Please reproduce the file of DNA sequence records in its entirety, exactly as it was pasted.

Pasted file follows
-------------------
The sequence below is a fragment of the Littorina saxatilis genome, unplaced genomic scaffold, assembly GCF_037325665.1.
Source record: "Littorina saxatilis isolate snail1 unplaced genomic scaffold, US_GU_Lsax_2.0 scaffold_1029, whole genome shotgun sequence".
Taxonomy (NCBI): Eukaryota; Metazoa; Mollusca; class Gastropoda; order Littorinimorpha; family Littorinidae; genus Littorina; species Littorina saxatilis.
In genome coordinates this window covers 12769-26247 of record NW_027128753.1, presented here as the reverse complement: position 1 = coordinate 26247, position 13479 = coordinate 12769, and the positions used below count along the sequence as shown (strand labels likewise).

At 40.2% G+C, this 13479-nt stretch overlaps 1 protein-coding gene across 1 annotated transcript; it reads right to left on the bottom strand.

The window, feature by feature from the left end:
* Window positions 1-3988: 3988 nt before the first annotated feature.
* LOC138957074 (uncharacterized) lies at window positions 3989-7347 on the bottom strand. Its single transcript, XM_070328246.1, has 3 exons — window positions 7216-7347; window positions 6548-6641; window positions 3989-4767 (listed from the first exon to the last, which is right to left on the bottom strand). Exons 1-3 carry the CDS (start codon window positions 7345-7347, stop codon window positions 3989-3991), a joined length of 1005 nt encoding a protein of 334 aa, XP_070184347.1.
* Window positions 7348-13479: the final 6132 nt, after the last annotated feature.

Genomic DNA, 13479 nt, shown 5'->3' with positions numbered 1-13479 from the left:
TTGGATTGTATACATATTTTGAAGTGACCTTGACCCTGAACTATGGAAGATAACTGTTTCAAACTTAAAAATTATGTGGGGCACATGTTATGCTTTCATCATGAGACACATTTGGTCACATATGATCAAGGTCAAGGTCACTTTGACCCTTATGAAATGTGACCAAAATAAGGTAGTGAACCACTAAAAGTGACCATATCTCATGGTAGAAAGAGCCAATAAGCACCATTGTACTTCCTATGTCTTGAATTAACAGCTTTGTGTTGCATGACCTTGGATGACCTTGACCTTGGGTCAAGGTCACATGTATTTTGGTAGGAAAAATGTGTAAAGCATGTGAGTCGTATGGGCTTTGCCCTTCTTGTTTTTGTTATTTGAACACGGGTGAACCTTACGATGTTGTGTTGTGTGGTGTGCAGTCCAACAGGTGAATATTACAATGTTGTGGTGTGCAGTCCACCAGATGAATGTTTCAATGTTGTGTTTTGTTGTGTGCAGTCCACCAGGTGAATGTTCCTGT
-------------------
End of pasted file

The sequence below is a fragment of the Littorina saxatilis genome, unplaced genomic scaffold, assembly GCF_037325665.1.
Source record: "Littorina saxatilis isolate snail1 unplaced genomic scaffold, US_GU_Lsax_2.0 scaffold_1029, whole genome shotgun sequence".
Taxonomy (NCBI): Eukaryota; Metazoa; Mollusca; class Gastropoda; order Littorinimorpha; family Littorinidae; genus Littorina; species Littorina saxatilis.
In genome coordinates this window covers 12769-26247 of record NW_027128753.1, presented here as the reverse complement: position 1 = coordinate 26247, position 13479 = coordinate 12769, and the positions used below count along the sequence as shown (strand labels likewise).

At 40.2% G+C, this 13479-nt stretch overlaps 1 protein-coding gene across 1 annotated transcript; it reads right to left on the bottom strand.

The window, feature by feature from the left end:
* Window positions 1-3988: 3988 nt before the first annotated feature.
* LOC138957074 (uncharacterized) lies at window positions 3989-7347 on the bottom strand. Its single transcript, XM_070328246.1, has 3 exons — window positions 7216-7347; window positions 6548-6641; window positions 3989-4767 (listed from the first exon to the last, which is right to left on the bottom strand). Exons 1-3 carry the CDS (start codon window positions 7345-7347, stop codon window positions 3989-3991), a joined length of 1005 nt encoding a protein of 334 aa, XP_070184347.1.
* Window positions 7348-13479: the final 6132 nt, after the last annotated feature.

Genomic DNA, 13479 nt, shown 5'->3' with positions numbered 1-13479 from the left:
TTGGATTGTATACATATTTTGAAGTGACCTTGACCCTGAACTATGGAAGATAACTGTTTCAAACTTAAAAATTATGTGGGGCACATGTTATGCTTTCATCATGAGACACATTTGGTCACATATGATCAAGGTCAAGGTCACTTTGACCCTTATGAAATGTGACCAAAATAAGGTAGTGAACCACTAAAAGTGACCATATCTCATGGTAGAAAGAGCCAATAAGCACCATTGTACTTCCTATGTCTTGAATTAACAGCTTTGTGTTGCATGACCTTGGATGACCTTGACCTTGGGTCAAGGTCACATGTATTTTGGTAGGAAAAATGTGTAAAGCATGTGAGTCGTATGGGCTTTGCCCTTCTTGTTTTTGTTATTTGAACACGGGTGAACCTTACGATGTTGTGTTGTGTGGTGTGCAGTCCAACAGGTGAATATTACAATGTTGTGGTGTGCAGTCCACCAGATGAATGTTTCAATGTTGTGTTTTGTTGTGTGCAGTCCACCAGGTGAATGTTCCTGT